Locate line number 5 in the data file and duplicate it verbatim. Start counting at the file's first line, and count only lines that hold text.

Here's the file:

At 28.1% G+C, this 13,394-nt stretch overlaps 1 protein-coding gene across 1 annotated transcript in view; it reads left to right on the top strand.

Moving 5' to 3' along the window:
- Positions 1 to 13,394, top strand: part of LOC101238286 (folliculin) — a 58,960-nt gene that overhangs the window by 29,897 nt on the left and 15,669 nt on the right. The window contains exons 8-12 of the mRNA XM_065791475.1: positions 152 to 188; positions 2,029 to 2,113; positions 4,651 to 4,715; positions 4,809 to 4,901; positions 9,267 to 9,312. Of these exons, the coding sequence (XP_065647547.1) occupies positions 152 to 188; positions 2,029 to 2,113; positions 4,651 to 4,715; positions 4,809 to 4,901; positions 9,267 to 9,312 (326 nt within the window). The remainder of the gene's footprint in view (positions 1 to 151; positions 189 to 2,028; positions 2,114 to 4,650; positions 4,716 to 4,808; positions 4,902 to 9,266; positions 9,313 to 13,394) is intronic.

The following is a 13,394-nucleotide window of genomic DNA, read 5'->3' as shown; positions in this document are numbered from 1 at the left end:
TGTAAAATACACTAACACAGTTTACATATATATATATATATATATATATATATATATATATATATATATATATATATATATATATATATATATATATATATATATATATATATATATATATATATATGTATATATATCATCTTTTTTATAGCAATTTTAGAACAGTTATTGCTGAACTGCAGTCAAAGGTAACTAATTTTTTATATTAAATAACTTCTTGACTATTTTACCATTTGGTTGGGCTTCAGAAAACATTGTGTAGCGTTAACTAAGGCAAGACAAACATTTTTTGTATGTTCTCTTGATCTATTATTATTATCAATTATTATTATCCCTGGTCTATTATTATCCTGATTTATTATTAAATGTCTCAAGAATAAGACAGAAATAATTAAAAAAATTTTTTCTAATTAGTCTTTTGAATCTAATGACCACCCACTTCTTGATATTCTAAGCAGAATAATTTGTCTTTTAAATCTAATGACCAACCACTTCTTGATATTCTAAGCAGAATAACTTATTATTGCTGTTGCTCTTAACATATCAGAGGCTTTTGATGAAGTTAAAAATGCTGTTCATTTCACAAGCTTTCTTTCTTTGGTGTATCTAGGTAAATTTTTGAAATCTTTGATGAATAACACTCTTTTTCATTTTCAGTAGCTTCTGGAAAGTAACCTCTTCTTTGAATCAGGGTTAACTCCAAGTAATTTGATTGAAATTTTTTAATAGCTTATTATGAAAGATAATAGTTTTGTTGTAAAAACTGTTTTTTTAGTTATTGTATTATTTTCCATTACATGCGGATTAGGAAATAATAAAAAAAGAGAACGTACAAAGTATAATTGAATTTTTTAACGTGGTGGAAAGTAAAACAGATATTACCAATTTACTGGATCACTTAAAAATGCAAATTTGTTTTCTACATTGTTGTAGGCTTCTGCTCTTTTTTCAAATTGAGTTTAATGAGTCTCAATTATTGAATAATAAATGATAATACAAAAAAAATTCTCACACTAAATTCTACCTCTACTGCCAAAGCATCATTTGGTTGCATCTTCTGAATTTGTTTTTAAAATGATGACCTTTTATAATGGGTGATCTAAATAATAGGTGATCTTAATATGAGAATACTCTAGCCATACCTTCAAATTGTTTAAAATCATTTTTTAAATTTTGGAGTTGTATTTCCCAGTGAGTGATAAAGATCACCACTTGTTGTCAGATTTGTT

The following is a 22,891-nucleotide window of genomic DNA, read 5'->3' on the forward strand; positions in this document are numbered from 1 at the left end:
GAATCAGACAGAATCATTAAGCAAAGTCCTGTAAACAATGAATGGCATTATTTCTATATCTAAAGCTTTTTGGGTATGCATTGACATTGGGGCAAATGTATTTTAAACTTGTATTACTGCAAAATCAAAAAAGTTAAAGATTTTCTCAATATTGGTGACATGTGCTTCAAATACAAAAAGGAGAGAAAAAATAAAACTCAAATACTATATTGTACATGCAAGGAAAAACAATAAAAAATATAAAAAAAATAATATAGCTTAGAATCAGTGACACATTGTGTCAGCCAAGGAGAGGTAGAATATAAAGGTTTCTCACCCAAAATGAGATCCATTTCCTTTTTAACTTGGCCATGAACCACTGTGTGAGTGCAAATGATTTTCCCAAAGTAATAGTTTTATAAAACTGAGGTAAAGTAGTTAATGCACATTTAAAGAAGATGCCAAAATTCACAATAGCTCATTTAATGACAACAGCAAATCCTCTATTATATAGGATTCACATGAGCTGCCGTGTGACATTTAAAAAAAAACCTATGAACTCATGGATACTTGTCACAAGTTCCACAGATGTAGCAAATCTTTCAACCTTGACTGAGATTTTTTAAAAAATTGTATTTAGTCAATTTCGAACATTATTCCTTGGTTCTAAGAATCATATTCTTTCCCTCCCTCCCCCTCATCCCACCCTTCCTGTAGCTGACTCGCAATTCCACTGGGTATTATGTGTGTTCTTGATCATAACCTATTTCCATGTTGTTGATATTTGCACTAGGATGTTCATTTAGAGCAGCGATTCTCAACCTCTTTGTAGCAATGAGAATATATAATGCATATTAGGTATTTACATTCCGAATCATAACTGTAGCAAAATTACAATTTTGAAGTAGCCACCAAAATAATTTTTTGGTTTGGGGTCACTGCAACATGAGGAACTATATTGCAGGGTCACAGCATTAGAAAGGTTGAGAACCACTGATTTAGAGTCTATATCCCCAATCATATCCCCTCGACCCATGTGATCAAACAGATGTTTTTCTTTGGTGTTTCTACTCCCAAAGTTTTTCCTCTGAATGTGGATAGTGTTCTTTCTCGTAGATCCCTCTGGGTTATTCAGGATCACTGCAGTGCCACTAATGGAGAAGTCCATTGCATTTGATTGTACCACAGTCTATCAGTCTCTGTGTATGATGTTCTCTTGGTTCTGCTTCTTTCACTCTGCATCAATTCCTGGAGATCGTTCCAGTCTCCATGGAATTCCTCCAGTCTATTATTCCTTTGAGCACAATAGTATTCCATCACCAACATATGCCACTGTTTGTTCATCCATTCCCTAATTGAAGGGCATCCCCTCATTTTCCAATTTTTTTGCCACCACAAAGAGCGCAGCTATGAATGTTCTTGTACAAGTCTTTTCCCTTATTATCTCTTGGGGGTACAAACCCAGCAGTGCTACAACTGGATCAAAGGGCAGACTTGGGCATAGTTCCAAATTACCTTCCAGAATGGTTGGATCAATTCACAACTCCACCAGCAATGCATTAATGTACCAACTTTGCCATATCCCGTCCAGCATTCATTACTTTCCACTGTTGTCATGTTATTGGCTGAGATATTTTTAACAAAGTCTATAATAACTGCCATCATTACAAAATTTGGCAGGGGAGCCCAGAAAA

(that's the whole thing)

TGTAAAATACACTAACACAGTTTACATATATATATATATATATATATATATATATATATATATATATATATATATATATATATATATATATATATATATATATATATATATATATATATATATATATGTATATATATCATCTTTTTTATAGCAATTTTAGAACAGTTATTGCTGAACTGCAGTCAAAGGTAACTAATTTTTTATATTAAATAACTTCTTGACTATTTTACCATTTGGTTGGGCTTCAGAAAACATTGTGTAGCGTTAACTAAGGCAAGACAAACATTTTTTGTATGTTCTCTTGATCTATTATTATTATCAATTATTATTATCCCTGGTCTATTATTATCCTGATTTATTATTAAATGTCTCAAGAATAAGACAGAAATAATTAAAAAAATTTTTTCTAATTAGTCTTTTGAATCTAATGACCACCCACTTCTTGATATTCTAAGCAGAATAATTTGTCTTTTAAATCTAATGACCAACCACTTCTTGATATTCTAAGCAGAATAACTTATTATTGCTGTTGCTCTTAACATATCAGAGGCTTTTGATGAAGTTAAAAATGCTGTTCATTTCACAAGCTTTCTTTCTTTGGTGTATCTAGGTAAATTTTTGAAATCTTTGATGAATAACACTCTTTTTCATTTTCAGTAGCTTCTGGAAAGTAACCTCTTCTTTGAATCAGGGTTAACTCCAAGTAATTTGATTGAAATTTTTTAATAGCTTATTATGAAAGATAATAGTTTTGTTGTAAAAACTGTTTTTTTAGTTATTGTATTATTTTCCATTACATGCGGATTAGGAAATAATAAAAAAAGAGAACGTACAAAGTATAATTGAATTTTTTAACGTGGTGGAAAGTAAAACAGATATTACCAATTTACTGGATCACTTAAAAATGCAAATTTGTTTTCTACATTGTTGTAGGCTTCTGCTCTTTTTTCAAATTGAGTTTAATGAGTCTCAATTATTGAATAATAAATGATAATACAAAAAAAATTCTCACACTAAATTCTACCTCTACTGCCAAAGCATCATTTGGTTGCATCTTCTGAATTTGTTTTTAAAATGATGACCTTTTATAATGGGTGATCTAAATAATAGGTGATCTTAATATGAGAATACTCTAGCCATACCTTCAAATTGTTTAAAATCATTTTTTAAATTTTGGAGTTGTATTTCCCAGTGAGTGATAAAGATCACCACTTGTTGTCAGATTTGTT